8. Curtis Hamilton (AHL: 22GP – 2G- 2A – 4PTS). Hamilton’s been defensively competent at the AHL level, and even impressed at times on the penalty kill. His minus-3 rating has improved dramatically since being put on a line with Jordan Eberle and Mark Arcobello but is still one of the worst marks on the team, he has barely scored at all and he really doesn’t look like a fit for an “energy” role in the NHL, though, so any praise is at this point muted praise.

9. John McCarron (NCAA: 10GP – 0G – 2A – 2PTS). A nice run last year with Cornell got McCarron drafted as an over-ager; he has pro-level size at 6’3”, 215 pounds. But with two assists in 10 games, he’s nowhere near the pace he needs to be at to be a legitimate prospect.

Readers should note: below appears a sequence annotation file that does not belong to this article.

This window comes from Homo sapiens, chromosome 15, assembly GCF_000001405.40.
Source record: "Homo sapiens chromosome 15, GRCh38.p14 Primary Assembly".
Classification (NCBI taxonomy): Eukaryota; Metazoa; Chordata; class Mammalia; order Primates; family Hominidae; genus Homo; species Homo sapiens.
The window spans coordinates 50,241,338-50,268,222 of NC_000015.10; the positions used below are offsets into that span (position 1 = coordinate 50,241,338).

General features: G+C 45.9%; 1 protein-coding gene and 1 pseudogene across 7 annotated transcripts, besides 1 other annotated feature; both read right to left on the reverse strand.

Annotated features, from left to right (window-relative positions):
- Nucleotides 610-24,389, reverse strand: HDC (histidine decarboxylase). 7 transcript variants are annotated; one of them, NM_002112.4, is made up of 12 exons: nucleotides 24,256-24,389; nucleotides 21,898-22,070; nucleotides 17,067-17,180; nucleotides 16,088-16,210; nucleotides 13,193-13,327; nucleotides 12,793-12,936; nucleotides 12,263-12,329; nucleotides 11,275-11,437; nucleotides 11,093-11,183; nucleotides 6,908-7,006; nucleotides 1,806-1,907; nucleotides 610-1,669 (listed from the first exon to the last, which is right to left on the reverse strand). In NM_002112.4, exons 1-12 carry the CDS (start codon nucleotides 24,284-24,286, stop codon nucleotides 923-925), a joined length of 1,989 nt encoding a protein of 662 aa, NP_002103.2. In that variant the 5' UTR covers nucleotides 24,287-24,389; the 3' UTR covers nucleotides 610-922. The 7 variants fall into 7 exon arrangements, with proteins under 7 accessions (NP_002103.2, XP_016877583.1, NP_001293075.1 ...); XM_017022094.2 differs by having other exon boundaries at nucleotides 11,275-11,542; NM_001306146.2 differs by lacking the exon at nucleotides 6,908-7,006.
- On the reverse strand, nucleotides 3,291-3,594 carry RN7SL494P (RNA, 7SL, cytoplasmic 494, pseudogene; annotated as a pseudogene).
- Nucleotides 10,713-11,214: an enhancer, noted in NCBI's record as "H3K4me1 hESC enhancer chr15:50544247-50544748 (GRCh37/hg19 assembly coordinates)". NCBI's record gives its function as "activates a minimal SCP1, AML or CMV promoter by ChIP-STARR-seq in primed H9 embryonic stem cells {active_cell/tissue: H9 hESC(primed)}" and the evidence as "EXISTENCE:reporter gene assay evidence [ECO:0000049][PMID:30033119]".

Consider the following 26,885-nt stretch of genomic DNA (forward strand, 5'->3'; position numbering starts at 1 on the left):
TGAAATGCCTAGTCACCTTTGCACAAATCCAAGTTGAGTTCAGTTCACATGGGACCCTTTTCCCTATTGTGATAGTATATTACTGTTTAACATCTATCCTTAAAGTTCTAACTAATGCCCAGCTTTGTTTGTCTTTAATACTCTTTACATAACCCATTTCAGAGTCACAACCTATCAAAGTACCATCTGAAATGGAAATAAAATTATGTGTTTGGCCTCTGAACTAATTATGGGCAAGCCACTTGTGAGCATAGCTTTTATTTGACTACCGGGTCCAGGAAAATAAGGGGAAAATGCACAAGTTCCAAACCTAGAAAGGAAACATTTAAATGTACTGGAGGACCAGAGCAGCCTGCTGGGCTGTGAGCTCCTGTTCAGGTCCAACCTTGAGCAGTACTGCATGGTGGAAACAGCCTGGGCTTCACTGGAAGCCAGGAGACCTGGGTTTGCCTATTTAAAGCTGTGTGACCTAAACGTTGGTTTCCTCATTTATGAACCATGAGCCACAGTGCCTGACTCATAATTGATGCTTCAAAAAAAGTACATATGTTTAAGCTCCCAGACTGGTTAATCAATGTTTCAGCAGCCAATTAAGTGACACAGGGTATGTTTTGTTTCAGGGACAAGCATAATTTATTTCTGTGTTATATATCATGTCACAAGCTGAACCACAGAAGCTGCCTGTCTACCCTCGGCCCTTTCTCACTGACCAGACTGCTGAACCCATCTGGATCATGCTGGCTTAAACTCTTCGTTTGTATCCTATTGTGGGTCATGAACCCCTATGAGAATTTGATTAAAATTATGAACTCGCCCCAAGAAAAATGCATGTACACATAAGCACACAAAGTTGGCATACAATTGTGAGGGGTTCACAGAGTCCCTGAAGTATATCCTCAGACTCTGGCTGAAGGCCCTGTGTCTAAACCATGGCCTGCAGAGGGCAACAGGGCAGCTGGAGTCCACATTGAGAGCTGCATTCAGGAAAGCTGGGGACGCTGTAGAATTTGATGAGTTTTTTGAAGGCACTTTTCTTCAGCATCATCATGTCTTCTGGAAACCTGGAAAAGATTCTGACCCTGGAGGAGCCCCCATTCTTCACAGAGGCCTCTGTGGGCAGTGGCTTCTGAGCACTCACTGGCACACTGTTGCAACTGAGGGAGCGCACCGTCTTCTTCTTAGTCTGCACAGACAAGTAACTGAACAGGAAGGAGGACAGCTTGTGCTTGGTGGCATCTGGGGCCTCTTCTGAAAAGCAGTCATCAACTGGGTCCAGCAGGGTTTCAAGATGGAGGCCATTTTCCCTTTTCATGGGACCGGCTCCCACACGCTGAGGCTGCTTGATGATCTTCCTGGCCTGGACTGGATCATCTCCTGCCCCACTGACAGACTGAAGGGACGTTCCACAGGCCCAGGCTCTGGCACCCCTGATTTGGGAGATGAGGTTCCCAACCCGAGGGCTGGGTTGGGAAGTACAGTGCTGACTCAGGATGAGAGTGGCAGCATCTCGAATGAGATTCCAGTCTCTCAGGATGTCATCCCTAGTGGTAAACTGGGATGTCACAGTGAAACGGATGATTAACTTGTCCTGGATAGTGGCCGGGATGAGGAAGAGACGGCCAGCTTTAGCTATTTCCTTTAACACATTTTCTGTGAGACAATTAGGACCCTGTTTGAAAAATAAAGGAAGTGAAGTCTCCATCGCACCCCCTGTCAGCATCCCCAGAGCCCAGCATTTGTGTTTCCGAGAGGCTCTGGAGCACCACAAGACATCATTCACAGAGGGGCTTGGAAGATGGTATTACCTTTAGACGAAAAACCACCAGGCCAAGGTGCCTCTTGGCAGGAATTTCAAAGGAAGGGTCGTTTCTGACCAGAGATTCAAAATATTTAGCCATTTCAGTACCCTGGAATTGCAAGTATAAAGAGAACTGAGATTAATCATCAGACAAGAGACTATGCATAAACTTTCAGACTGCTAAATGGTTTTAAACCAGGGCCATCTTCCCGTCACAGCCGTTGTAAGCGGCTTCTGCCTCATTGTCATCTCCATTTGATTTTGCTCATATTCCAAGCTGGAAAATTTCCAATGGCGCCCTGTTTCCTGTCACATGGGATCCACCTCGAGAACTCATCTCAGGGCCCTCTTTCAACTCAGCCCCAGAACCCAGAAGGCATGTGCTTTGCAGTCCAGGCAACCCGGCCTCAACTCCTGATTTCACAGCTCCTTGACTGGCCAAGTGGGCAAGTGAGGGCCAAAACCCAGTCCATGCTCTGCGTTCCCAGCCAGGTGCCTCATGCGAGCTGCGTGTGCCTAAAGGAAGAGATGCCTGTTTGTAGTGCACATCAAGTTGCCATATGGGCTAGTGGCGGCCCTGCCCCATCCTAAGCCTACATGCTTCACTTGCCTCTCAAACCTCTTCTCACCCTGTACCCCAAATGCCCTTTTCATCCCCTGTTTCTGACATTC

10. Kellen Jones (NCAA: 17GP – 2G – 4A – 6PTS). When the Oilers drafted him in 2010, he was the tiny BCHL forward who could score. Then he became the tiny NCAA forward who could score. He’s the longest of longshots when he is scoring; this year he’s not even doing that.

Bonus: Cameron Abney (AHL: 4GP – 0G – 0A – 0PTS). Abney’s played a total of ten games this season, four of them at the AHL level. That’s off last year’s 43-game pace and while he’s not the kind of player who will ever fail/succeed based on his hockey ability the fact that he isn’t a regular fourth-line guy in Stockton is less than ideal.

Recently by Jonathan Willis

  • RyanMurray2012

    3/4s of these guys aren’t were never going to be top 6 guys at the next level anyway. Is it really detrimental that guys like Reider and Hamliton aren’t scoring, when all we need out of them is 3rd/4th line and PK?